Besides, he seems to contradict himself. One minute he was assuring bad people that they have a place in God’s kingdom:
Then one of the criminals who were hanged blasphemed Him, saying, “If You are the Christ, save Yourself and us.” But the other, answering, rebuked him, saying, “Don’t you even fear God, seeing that you are under the same condemnation? And we indeed justly, for we are getting the reward we deserve for our actions; but this Man has done nothing wrong.” Then he said to Jesus, “Lord, remember me when You come into Your kingdom.” And Jesus said to him, “Assuredly, I say to you, today you will be with Me in Paradise.” (Luke 23:39-43).
Next, he was warning the religious leaders, who were professional do-gooders, that they were completely on the wrong track. As he himself said:
“I did not come to call the righteous, but sinners, to repentance.” (Matthew 9:13)
He never shied away from offending them, calling himself ‘the way to God’, in contrast to the prophets who were preparing the world for his arrival.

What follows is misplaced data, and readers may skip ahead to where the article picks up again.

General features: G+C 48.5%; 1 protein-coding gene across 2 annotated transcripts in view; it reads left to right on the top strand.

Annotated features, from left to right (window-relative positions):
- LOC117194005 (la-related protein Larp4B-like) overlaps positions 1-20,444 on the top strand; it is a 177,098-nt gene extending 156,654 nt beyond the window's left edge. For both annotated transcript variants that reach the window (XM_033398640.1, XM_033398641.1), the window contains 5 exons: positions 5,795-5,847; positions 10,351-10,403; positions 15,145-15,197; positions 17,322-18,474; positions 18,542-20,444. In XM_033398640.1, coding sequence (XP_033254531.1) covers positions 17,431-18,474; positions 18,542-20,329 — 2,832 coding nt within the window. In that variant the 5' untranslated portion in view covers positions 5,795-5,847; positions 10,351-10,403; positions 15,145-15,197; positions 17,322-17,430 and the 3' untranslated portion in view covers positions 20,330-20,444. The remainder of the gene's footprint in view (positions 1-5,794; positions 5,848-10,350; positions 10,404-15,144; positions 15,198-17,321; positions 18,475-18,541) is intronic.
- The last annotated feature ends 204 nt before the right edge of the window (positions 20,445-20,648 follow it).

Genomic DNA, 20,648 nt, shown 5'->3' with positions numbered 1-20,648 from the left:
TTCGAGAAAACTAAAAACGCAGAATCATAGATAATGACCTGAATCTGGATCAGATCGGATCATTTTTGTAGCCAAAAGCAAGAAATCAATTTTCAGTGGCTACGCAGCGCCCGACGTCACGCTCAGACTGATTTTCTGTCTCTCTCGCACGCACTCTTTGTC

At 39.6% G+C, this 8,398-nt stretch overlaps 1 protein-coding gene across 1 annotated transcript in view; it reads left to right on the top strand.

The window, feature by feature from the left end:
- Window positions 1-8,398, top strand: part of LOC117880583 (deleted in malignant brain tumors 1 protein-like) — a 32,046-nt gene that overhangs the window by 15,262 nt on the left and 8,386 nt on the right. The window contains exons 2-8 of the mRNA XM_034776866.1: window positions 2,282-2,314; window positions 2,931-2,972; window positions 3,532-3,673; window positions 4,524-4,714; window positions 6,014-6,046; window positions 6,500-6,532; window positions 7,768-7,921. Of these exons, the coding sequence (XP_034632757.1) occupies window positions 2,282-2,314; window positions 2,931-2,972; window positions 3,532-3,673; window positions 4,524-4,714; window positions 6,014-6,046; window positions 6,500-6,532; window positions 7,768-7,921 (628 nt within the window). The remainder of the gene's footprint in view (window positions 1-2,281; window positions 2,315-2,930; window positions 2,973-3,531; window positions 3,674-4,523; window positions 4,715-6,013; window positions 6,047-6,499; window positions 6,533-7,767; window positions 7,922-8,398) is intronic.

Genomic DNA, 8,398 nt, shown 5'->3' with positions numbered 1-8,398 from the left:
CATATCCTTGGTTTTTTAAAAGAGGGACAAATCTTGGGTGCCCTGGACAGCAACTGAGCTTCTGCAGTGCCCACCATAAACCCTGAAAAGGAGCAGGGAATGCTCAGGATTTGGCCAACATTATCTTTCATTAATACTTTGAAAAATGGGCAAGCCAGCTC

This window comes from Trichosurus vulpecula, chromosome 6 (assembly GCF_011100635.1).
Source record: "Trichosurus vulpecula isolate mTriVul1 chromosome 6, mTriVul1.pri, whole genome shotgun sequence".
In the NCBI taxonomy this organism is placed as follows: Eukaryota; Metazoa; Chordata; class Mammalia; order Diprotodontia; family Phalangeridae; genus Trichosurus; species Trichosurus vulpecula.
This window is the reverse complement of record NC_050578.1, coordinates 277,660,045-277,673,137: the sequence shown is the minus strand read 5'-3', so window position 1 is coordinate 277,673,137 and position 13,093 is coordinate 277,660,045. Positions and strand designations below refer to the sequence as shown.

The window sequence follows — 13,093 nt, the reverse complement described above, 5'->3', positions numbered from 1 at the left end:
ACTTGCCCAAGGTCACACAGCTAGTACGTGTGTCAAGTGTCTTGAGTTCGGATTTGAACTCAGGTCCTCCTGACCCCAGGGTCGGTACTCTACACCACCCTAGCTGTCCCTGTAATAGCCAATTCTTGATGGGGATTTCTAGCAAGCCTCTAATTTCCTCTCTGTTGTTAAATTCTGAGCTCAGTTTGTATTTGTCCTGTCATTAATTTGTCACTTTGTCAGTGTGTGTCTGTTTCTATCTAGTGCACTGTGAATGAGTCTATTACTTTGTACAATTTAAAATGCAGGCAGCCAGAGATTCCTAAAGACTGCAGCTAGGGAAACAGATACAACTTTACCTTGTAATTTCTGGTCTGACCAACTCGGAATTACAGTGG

Jesus was operating on a basis unknown to this world. He came to establish a new order. It is no wonder many refused to accept his teachings and ‘good people’ crucified and killed him in the end. However, God turned bad to good: He placed the punishment for our sins on Jesus. He was that perfect, final and sinless sacrifice foreshadowed in ancient times. Finally, God showed His enthusiastic approval of Jesus: He raised Him from the dead.
The message in of the New Testament is clearly and totally opposed to the idea that people can be good enough for heaven. No one will reach God by trying to be good. Only forgiven people go to heaven: forgiven by Jesus who sacrificed himself to rescue those he loves.
True or false?
Good people go to heaven because it is only fair.
In reality, things are just not that simple. Bad things happen to good people all the time.
God wanted a loving personal relationship with Adam and Eve, so he gave them the necessary freedom of choice to respond to his love by free obedience. When Adam and Eve ate of the forbidden fruit, they – not God – introduced sin and all its consequences into their fair, just and perfect world. In that moment, absolute fairness was gone.